Items tagged with RIM

We like our internet, and we like it FREE. Newspaper websites have trouble even getting people to register, never mind pay, for content. Even the mighty New York Times  has recently abandoned their attempt to get people to pay for their columnists. But somebody's got to pay for the internet. Unfortunately for many internet sites, that "somebody" has been advertising by so-called "subprime" mortgage lenders. And that party's over. Many online companies rely for a disproportionate amount of their income on financial services advertising, with subprime in some cases accounting for a large part of it, the FT said. Sixteen percent of all online advertising comes... Read more...
Way back in early June, HotHardware told you that Mozilla was considering configuring the next iteration of their Firefox web browser to detect malicious code, and to warn users not to open infected websites. The next version of Firefox is indeed being developed to do just that, and may or may not even allow you to override the warning and load the page.  Security company Sophos reported last month that the number of malicious Web sites has skyrocketed over the past few months, from 5,000 new ones a day in April to nearly 30,000 a day in early July. One reason, according to Sophos researchers, is that hackers are increasingly turning away from e-mail as their preferred method of... Read more...
Waterloo-based Research In Motion Ltd. has recently penetrated the Chinese market after a grueling eight-year effort. Last month, the Chinese Ministry of Information Industry gave RIM a pass to sell its handsets in China. According to a manager at RIM’s Beijing office, the company plans to launch the 8700g in Chinese shops at the end of August. The company has received about 5,000 pre-orders for the 8700g, mostly from foreign multinationals with operations in China and from local corporate customers. Moreover, reports say that RIM is even considering the production of devices in China itself. In Asia, RIM has already infiltrated the South Korea, Indian, and Japanese markets.... Read more...
Combine a radiator that looks like it's from a 1967 Ford Fairlane, some heat paste, and a nice quiet fan, and what do you get? Enzotechnology's Ultra-X chilled overclocking goodness. BurnoutPC has the skinny with lots of pictures. And graphs. We love graphs. The Enzotechnology Ultra-X clearly shows the lowest temperatures compared to the rest. On low fan settings this cooler is dead silent, the fan hardly spins but the temperature is only increased by 6 degrees when fully stressed. The Coolscraper 120 with the 120mm fan attached was breathing down the neck of the Ultra-X but only by little. The Ultra-X was performing better when my system... Read more...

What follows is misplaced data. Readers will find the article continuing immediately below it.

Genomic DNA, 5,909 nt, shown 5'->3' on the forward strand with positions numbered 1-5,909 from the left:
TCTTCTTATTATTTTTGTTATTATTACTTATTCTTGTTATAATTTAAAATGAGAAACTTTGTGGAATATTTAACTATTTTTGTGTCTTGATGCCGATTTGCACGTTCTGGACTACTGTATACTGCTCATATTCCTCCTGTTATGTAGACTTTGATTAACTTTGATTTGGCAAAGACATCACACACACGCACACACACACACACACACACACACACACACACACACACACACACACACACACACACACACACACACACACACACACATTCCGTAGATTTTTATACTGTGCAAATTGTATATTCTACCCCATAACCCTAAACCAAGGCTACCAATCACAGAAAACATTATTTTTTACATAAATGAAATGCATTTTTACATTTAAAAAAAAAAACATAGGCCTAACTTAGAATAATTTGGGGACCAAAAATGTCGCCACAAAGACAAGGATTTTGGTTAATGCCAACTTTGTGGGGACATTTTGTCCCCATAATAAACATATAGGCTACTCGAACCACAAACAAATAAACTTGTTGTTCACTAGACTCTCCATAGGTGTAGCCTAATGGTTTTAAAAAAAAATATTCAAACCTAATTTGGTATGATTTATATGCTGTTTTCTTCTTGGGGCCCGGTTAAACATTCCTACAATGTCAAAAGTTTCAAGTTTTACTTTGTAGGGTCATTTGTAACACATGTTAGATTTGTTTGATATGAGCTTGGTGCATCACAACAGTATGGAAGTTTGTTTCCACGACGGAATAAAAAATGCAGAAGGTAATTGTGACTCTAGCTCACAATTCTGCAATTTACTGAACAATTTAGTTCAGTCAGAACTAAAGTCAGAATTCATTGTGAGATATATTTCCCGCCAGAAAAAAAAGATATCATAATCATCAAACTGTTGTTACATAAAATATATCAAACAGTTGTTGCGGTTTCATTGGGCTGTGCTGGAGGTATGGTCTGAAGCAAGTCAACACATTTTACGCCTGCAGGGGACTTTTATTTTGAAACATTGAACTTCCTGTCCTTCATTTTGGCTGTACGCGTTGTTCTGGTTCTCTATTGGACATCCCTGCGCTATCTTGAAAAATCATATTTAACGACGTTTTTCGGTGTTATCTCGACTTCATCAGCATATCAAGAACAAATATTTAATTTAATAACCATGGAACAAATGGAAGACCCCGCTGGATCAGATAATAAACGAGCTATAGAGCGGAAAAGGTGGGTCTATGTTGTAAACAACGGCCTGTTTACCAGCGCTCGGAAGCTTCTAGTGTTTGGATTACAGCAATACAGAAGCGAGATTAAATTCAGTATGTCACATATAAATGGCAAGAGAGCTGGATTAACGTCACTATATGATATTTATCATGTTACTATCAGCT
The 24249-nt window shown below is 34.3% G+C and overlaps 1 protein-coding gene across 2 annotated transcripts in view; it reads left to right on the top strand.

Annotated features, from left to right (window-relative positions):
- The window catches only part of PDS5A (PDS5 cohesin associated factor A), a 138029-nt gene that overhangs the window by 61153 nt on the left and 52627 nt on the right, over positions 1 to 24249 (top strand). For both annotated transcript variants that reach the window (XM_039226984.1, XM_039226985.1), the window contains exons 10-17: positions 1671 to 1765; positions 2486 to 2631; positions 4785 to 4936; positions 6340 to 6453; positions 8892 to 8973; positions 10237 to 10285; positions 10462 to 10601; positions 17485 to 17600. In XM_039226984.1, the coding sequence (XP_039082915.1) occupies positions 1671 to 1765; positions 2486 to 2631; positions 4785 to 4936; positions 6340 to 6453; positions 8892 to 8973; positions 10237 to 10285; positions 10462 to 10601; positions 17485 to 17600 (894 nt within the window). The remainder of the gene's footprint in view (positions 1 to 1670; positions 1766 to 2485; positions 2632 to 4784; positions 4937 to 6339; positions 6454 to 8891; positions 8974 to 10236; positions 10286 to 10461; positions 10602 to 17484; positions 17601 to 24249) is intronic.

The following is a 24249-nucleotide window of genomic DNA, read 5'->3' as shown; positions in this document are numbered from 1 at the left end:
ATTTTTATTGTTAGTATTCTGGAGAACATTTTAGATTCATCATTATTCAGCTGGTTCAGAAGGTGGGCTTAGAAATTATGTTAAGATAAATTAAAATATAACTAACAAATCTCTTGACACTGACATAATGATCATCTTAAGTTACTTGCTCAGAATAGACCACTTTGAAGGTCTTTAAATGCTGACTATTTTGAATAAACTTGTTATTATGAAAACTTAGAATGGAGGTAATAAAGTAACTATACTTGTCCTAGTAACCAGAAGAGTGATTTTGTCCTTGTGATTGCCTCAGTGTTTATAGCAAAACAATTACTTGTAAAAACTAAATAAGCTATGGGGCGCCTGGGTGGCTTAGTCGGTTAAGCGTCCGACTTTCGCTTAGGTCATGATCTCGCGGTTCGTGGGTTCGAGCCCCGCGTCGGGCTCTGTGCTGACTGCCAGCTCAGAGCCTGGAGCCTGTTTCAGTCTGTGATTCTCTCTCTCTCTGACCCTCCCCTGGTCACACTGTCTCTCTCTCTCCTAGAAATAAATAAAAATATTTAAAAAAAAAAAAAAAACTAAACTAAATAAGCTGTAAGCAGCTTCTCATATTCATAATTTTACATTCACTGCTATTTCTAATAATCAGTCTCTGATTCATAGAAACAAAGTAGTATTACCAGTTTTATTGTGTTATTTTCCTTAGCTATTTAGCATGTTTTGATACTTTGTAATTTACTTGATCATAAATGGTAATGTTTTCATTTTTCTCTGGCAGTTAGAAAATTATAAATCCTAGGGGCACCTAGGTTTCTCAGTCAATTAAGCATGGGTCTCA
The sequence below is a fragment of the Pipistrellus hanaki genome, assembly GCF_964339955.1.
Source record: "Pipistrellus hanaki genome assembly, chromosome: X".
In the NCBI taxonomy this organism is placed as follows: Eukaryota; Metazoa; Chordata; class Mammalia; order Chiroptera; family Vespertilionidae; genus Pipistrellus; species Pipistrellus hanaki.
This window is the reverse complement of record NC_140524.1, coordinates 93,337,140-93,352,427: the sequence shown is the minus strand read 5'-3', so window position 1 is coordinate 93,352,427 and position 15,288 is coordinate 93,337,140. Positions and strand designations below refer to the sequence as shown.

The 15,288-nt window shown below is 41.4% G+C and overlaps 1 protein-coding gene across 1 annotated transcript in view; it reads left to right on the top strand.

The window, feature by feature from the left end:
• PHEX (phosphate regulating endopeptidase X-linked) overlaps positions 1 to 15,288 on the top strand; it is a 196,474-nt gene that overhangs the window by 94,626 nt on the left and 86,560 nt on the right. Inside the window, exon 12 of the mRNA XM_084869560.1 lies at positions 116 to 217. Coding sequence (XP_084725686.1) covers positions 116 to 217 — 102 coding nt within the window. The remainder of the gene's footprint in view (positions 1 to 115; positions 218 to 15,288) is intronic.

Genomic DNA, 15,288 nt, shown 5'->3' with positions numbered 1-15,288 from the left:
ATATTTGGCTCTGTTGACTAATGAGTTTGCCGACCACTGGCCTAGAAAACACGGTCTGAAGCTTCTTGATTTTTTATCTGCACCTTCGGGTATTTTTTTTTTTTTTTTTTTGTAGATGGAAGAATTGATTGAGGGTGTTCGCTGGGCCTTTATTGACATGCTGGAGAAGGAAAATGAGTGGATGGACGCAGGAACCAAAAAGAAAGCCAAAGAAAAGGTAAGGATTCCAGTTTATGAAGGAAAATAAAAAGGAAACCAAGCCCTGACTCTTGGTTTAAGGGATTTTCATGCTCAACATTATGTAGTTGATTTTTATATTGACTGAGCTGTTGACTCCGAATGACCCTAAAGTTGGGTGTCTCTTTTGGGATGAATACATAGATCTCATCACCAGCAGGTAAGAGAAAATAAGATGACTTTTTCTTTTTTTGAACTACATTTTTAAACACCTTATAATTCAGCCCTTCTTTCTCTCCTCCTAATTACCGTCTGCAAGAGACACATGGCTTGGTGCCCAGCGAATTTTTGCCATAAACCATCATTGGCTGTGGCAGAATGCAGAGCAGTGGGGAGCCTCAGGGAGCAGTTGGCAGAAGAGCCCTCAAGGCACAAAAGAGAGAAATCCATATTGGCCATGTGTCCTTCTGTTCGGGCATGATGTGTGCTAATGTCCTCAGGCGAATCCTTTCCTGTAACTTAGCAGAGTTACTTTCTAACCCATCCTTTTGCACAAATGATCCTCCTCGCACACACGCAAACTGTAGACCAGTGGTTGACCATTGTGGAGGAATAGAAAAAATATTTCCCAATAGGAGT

McAfee's semi-annual overview of their on-going security research says that cyber-criminals are becoming more sophisticated, and are banding together in loose associations to swap code and deliver support for their nefarious endeavors. They've got their eye on your smartphone, too. Among the specific trends outlined in the report are expectations for the continued growth of botnets with the cooperation among hackers adding to the problem via group efforts to develop and refine threat code in the same manner that open-source contributors work in a community. The vast majority of botnets will continue to target flaws in Microsoft products and propagate themselves through buffer overflows,... Read more...
Analysts are predicting widespread problems and computer malfunctions due to a potential bug in some software that won't be able to handle the new Daylight Savings time rules. The scenario is eerily reminiscent of the dreaded "Y2K" bug which sent nearly everyone into a frenzy. "Actually, it's a potential problem in any software that was programmed before a 2005 law decreed that daylight-saving time would start three weeks earlier and end one week later, beginning this year. Congress decided that more early evening daylight would translate into energy savings." My prediction?  Absolutely... Read more...
Cyber crimes have been on the rise over the years, but so haven't the number of overall net users. While every society has its share of the not so decent, will the Internet, with it's ability to provide criminals easy access to money, merchandise, people, and privacy, eventually be overrun by them? If security and user knowledge don't continue to improve, anything's possible. "Up to a quarter of computers on the net may be used by cyber criminals in so-called botnets, said Vint Cerf, one of the fathers of the internet. Technology writer John Markoff said: "It's as bad as you can imagine, it puts the whole internet at risk." The... Read more...